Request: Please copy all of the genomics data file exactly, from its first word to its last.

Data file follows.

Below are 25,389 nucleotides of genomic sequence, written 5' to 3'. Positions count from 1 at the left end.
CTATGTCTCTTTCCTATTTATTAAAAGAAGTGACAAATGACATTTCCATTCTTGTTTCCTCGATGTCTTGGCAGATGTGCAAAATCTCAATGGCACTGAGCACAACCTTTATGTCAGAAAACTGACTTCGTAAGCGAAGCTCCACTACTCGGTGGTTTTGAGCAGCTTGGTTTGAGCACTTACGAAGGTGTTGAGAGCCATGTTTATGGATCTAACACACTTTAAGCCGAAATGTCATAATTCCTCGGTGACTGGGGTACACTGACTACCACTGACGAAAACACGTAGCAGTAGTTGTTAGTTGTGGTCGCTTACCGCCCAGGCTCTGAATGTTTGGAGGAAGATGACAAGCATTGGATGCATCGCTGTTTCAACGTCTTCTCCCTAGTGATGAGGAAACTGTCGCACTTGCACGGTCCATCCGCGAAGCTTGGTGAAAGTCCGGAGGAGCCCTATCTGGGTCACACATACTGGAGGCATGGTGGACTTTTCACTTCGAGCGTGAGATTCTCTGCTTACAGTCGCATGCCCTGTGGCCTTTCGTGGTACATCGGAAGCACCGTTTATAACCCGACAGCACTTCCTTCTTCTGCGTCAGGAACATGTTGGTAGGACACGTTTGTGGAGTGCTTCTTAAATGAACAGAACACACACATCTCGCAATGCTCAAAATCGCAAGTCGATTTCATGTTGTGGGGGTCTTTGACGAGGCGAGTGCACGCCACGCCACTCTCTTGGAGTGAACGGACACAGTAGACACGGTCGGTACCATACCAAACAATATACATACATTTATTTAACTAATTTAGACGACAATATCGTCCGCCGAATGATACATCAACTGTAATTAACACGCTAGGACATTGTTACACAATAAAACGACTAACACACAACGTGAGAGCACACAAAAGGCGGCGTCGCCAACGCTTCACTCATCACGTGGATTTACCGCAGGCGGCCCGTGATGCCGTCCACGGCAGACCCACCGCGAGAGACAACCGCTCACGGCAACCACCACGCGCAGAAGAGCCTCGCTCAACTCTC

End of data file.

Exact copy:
Below are 25,389 nucleotides of genomic sequence, written 5' to 3'. Positions count from 1 at the left end.
CTATGTCTCTTTCCTATTTATTAAAAGAAGTGACAAATGACATTTCCATTCTTGTTTCCTCGATGTCTTGGCAGATGTGCAAAATCTCAATGGCACTGAGCACAACCTTTATGTCAGAAAACTGACTTCGTAAGCGAAGCTCCACTACTCGGTGGTTTTGAGCAGCTTGGTTTGAGCACTTACGAAGGTGTTGAGAGCCATGTTTATGGATCTAACACACTTTAAGCCGAAATGTCATAATTCCTCGGTGACTGGGGTACACTGACTACCACTGACGAAAACACGTAGCAGTAGTTGTTAGTTGTGGTCGCTTACCGCCCAGGCTCTGAATGTTTGGAGGAAGATGACAAGCATTGGATGCATCGCTGTTTCAACGTCTTCTCCCTAGTGATGAGGAAACTGTCGCACTTGCACGGTCCATCCGCGAAGCTTGGTGAAAGTCCGGAGGAGCCCTATCTGGGTCACACATACTGGAGGCATGGTGGACTTTTCACTTCGAGCGTGAGATTCTCTGCTTACAGTCGCATGCCCTGTGGCCTTTCGTGGTACATCGGAAGCACCGTTTATAACCCGACAGCACTTCCTTCTTCTGCGTCAGGAACATGTTGGTAGGACACGTTTGTGGAGTGCTTCTTAAATGAACAGAACACACACATCTCGCAATGCTCAAAATCGCAAGTCGATTTCATGTTGTGGGGGTCTTTGACGAGGCGAGTGCACGCCACGCCACTCTCTTGGAGTGAACGGACACAGTAGACACGGTCGGTACCATACCAAACAATATACATACATTTATTTAACTAATTTAGACGACAATATCGTCCGCCGAATGATACATCAACTGTAATTAACACGCTAGGACATTGTTACACAATAAAACGACTAACACACAACGTGAGAGCACACAAAAGGCGGCGTCGCCAACGCTTCACTCATCACGTGGATTTACCGCAGGCGGCCCGTGATGCCGTCCACGGCAGACCCACCGCGAGAGACAACCGCTCACGGCAACCACCACGCGCAGAAGAGCCTCGCTCAACTCTC